I could tell after around a hundred and fifty pages that the author is passionate about modern British history, his writing was engaged, witty and in depth. There are a lot of gems. One of the things I took away that I hadn't known, was that the Labour party managed to get the bill outlawing the death penalty passed against the tide of popular opinion. In 1964 popular support for abolishing hanging sat at just 23 percent, yet the abolition passed through parliament at votes of 343 to 185. The 60s was also the decade that abortion, homosexuality and suicide were decriminalised and in that sense it represented tangible, progressive change in law in the UK. Sandbrook argues that this was a culmination of decades of campaigning rather than a sudden break in traditions coming from youth culture and I suspect here he is correct. 

 

The political commentary was broken up with chapters on the formation and success of acts like The Beatles. I'll admit, perhaps controversially, that I'm not particularly a fan of The Beatles. Despite this I thoroughly enjoyed Sandbrook's version of their story. He seemed to wish to exonerate McCartney, who in his view, is often billed as the less talented song writer when put up against Lennon. One draw back of the sections on the band is that Sandbrook often portrays the darker sides of Lennon's character and again, this may be in part down to politics and the idea that Lennon is often seen as the hippy in the band and the one who was most in tune with the counter cultural excesses of the late 60s. However this in my opinion doesn't take away from highly informative, interesting chapters.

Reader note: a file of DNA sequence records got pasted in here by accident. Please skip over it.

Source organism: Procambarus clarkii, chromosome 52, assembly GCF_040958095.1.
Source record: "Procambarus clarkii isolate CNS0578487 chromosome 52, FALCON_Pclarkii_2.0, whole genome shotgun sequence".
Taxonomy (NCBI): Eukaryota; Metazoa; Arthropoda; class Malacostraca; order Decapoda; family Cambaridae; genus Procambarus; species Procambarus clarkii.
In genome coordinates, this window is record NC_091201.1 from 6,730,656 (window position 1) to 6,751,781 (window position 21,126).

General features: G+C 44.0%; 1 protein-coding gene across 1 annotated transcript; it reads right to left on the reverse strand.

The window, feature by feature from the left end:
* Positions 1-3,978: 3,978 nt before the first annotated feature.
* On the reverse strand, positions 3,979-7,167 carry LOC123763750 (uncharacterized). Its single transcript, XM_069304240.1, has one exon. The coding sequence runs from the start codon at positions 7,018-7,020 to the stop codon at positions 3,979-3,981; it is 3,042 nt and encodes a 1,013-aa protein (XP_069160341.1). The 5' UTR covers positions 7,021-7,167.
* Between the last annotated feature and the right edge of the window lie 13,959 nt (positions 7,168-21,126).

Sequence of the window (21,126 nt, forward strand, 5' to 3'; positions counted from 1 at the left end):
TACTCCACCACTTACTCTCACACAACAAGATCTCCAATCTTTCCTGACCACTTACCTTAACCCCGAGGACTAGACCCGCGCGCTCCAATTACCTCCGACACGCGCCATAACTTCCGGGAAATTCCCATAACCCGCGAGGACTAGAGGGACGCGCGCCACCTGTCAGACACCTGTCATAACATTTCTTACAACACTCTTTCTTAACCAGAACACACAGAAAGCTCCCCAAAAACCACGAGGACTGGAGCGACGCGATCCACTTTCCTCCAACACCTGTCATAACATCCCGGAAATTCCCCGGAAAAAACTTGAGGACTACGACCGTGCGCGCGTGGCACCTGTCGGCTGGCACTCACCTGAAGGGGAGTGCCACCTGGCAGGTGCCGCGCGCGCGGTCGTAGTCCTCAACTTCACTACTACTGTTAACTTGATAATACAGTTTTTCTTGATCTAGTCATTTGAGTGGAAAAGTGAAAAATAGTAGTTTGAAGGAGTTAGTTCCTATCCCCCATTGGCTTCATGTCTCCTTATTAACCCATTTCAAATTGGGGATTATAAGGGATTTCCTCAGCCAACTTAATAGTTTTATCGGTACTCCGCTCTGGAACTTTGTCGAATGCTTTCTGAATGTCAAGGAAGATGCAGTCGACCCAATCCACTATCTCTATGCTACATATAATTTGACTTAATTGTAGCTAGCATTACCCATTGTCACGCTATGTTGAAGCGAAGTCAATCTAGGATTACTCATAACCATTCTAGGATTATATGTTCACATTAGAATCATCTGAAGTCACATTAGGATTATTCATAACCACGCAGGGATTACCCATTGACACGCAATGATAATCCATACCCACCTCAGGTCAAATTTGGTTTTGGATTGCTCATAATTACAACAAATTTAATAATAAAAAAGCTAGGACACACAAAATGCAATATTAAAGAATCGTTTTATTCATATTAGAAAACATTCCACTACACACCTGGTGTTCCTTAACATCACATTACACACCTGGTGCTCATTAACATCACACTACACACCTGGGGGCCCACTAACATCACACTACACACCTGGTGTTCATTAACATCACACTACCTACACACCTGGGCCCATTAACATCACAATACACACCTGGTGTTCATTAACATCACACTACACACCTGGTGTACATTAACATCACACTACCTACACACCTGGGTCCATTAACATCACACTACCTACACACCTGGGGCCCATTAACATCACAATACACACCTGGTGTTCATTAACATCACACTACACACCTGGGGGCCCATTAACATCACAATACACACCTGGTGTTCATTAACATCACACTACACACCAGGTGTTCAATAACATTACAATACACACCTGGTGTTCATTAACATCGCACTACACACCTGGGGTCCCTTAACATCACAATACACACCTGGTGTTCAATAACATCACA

If you can accept the possible political overtones of the author what lies beneath is a riveting history of Britain in the 60s, an accomplished body of work and one that I highly recommend to anyone with an interest in history.  

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review 2016-12-05 20:00
Modern History
Modern History (ReMade Book 12) - Carrie Harris,Gwenda Bond,Matthew Cody,Kiersten White,E. C. Myers,Andrea Phillips

This was an interesting episode, but it still didn't answer the most pressing questions as why these kids were chosen, how do they get to be alive while they are all actually dead. I feel we're close to the answers (it's only three more episodes) but I've been saying this for some episodes now, so I wouldn't get my hopes up.

The story now focuses on Cole, who's been injured early on in the season. His backstory was rather sad, and made me like him more (at first I was more or less distrusting him). I do wonder if we'll keep getting backstories right to the end, because sometimes they slow down the story too much and I'm expecting a grande finale here.

Thanks to the publisher and Netgalley for providing me with a free copy of this book in exchange for an honest review!